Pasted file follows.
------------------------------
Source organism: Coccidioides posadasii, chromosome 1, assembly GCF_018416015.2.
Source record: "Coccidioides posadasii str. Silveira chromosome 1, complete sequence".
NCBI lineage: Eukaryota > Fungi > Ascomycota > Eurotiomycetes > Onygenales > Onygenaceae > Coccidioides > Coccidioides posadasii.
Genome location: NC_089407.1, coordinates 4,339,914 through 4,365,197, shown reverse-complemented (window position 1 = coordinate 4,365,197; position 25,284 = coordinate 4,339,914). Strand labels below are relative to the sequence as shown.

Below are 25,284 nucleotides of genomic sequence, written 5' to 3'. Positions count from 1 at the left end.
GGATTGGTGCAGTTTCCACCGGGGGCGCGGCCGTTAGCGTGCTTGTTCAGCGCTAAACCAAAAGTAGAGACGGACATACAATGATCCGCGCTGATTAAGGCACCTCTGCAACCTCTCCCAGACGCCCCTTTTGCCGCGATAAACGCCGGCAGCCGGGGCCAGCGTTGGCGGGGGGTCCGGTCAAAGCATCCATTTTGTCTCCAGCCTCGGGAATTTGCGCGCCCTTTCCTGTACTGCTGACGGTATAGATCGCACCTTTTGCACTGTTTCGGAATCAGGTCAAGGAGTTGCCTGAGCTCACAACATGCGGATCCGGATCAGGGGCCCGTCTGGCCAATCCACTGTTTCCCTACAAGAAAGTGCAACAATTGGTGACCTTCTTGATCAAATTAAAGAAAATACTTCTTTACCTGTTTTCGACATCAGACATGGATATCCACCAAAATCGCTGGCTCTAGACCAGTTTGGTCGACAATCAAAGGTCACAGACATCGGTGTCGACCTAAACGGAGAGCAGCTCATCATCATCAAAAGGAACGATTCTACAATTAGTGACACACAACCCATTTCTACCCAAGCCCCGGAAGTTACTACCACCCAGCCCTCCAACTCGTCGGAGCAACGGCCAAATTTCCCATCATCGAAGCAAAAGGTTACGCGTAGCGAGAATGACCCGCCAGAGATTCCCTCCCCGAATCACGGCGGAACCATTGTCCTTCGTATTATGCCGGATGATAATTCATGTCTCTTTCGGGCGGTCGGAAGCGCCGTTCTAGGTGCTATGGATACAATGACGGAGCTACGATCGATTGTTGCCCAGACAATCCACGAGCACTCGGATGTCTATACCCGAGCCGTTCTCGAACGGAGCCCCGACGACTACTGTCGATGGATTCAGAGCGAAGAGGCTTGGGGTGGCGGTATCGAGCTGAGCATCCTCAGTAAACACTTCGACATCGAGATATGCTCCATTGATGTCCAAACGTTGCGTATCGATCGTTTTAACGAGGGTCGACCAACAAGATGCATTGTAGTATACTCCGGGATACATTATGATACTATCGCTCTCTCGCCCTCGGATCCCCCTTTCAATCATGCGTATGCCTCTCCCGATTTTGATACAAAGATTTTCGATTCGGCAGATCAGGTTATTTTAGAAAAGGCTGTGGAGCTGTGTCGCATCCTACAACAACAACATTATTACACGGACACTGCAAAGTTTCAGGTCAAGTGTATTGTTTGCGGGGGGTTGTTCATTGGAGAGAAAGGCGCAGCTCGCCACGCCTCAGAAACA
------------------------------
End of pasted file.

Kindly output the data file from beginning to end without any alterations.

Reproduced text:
Source organism: Coccidioides posadasii, chromosome 1, assembly GCF_018416015.2.
Source record: "Coccidioides posadasii str. Silveira chromosome 1, complete sequence".
NCBI lineage: Eukaryota > Fungi > Ascomycota > Eurotiomycetes > Onygenales > Onygenaceae > Coccidioides > Coccidioides posadasii.
Genome location: NC_089407.1, coordinates 4,339,914 through 4,365,197, shown reverse-complemented (window position 1 = coordinate 4,365,197; position 25,284 = coordinate 4,339,914). Strand labels below are relative to the sequence as shown.

Below are 25,284 nucleotides of genomic sequence, written 5' to 3'. Positions count from 1 at the left end.
GGATTGGTGCAGTTTCCACCGGGGGCGCGGCCGTTAGCGTGCTTGTTCAGCGCTAAACCAAAAGTAGAGACGGACATACAATGATCCGCGCTGATTAAGGCACCTCTGCAACCTCTCCCAGACGCCCCTTTTGCCGCGATAAACGCCGGCAGCCGGGGCCAGCGTTGGCGGGGGGTCCGGTCAAAGCATCCATTTTGTCTCCAGCCTCGGGAATTTGCGCGCCCTTTCCTGTACTGCTGACGGTATAGATCGCACCTTTTGCACTGTTTCGGAATCAGGTCAAGGAGTTGCCTGAGCTCACAACATGCGGATCCGGATCAGGGGCCCGTCTGGCCAATCCACTGTTTCCCTACAAGAAAGTGCAACAATTGGTGACCTTCTTGATCAAATTAAAGAAAATACTTCTTTACCTGTTTTCGACATCAGACATGGATATCCACCAAAATCGCTGGCTCTAGACCAGTTTGGTCGACAATCAAAGGTCACAGACATCGGTGTCGACCTAAACGGAGAGCAGCTCATCATCATCAAAAGGAACGATTCTACAATTAGTGACACACAACCCATTTCTACCCAAGCCCCGGAAGTTACTACCACCCAGCCCTCCAACTCGTCGGAGCAACGGCCAAATTTCCCATCATCGAAGCAAAAGGTTACGCGTAGCGAGAATGACCCGCCAGAGATTCCCTCCCCGAATCACGGCGGAACCATTGTCCTTCGTATTATGCCGGATGATAATTCATGTCTCTTTCGGGCGGTCGGAAGCGCCGTTCTAGGTGCTATGGATACAATGACGGAGCTACGATCGATTGTTGCCCAGACAATCCACGAGCACTCGGATGTCTATACCCGAGCCGTTCTCGAACGGAGCCCCGACGACTACTGTCGATGGATTCAGAGCGAAGAGGCTTGGGGTGGCGGTATCGAGCTGAGCATCCTCAGTAAACACTTCGACATCGAGATATGCTCCATTGATGTCCAAACGTTGCGTATCGATCGTTTTAACGAGGGTCGACCAACAAGATGCATTGTAGTATACTCCGGGATACATTATGATACTATCGCTCTCTCGCCCTCGGATCCCCCTTTCAATCATGCGTATGCCTCTCCCGATTTTGATACAAAGATTTTCGATTCGGCAGATCAGGTTATTTTAGAAAAGGCTGTGGAGCTGTGTCGCATCCTACAACAACAACATTATTACACGGACACTGCAAAGTTTCAGGTCAAGTGTATTGTTTGCGGGGGGTTGTTCATTGGAGAGAAAGGCGCAGCTCGCCACGCCTCAGAAACA